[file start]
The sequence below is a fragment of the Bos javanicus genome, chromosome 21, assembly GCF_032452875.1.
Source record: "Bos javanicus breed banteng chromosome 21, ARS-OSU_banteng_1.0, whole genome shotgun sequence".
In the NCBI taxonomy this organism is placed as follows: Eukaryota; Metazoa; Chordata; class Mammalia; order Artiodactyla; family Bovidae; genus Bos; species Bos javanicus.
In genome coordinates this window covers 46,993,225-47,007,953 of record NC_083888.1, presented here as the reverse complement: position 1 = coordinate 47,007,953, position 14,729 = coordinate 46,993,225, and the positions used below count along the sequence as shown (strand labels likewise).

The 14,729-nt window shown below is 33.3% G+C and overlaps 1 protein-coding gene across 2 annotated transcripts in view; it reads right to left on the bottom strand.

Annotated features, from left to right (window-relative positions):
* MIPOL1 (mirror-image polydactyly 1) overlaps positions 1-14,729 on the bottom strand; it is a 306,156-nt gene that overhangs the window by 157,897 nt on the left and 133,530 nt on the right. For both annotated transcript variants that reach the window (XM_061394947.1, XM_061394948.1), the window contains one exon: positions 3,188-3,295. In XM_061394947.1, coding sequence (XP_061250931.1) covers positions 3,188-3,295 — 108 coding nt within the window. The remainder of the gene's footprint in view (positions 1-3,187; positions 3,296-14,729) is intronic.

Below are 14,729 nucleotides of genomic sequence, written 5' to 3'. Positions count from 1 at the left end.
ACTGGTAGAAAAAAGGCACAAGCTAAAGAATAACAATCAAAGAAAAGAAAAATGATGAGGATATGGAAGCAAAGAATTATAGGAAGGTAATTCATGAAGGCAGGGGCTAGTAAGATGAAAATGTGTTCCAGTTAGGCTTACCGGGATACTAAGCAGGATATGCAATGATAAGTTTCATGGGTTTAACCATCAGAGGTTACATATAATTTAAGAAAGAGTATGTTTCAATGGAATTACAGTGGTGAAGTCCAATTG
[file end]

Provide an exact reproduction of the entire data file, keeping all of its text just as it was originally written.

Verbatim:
The sequence below is a fragment of the Bos javanicus genome, chromosome 21, assembly GCF_032452875.1.
Source record: "Bos javanicus breed banteng chromosome 21, ARS-OSU_banteng_1.0, whole genome shotgun sequence".
In the NCBI taxonomy this organism is placed as follows: Eukaryota; Metazoa; Chordata; class Mammalia; order Artiodactyla; family Bovidae; genus Bos; species Bos javanicus.
In genome coordinates this window covers 46,993,225-47,007,953 of record NC_083888.1, presented here as the reverse complement: position 1 = coordinate 47,007,953, position 14,729 = coordinate 46,993,225, and the positions used below count along the sequence as shown (strand labels likewise).

The 14,729-nt window shown below is 33.3% G+C and overlaps 1 protein-coding gene across 2 annotated transcripts in view; it reads right to left on the bottom strand.

Annotated features, from left to right (window-relative positions):
* MIPOL1 (mirror-image polydactyly 1) overlaps positions 1-14,729 on the bottom strand; it is a 306,156-nt gene that overhangs the window by 157,897 nt on the left and 133,530 nt on the right. For both annotated transcript variants that reach the window (XM_061394947.1, XM_061394948.1), the window contains one exon: positions 3,188-3,295. In XM_061394947.1, coding sequence (XP_061250931.1) covers positions 3,188-3,295 — 108 coding nt within the window. The remainder of the gene's footprint in view (positions 1-3,187; positions 3,296-14,729) is intronic.

Below are 14,729 nucleotides of genomic sequence, written 5' to 3'. Positions count from 1 at the left end.
ACTGGTAGAAAAAAGGCACAAGCTAAAGAATAACAATCAAAGAAAAGAAAAATGATGAGGATATGGAAGCAAAGAATTATAGGAAGGTAATTCATGAAGGCAGGGGCTAGTAAGATGAAAATGTGTTCCAGTTAGGCTTACCGGGATACTAAGCAGGATATGCAATGATAAGTTTCATGGGTTTAACCATCAGAGGTTACATATAATTTAAGAAAGAGTATGTTTCAATGGAATTACAGTGGTGAAGTCCAATTG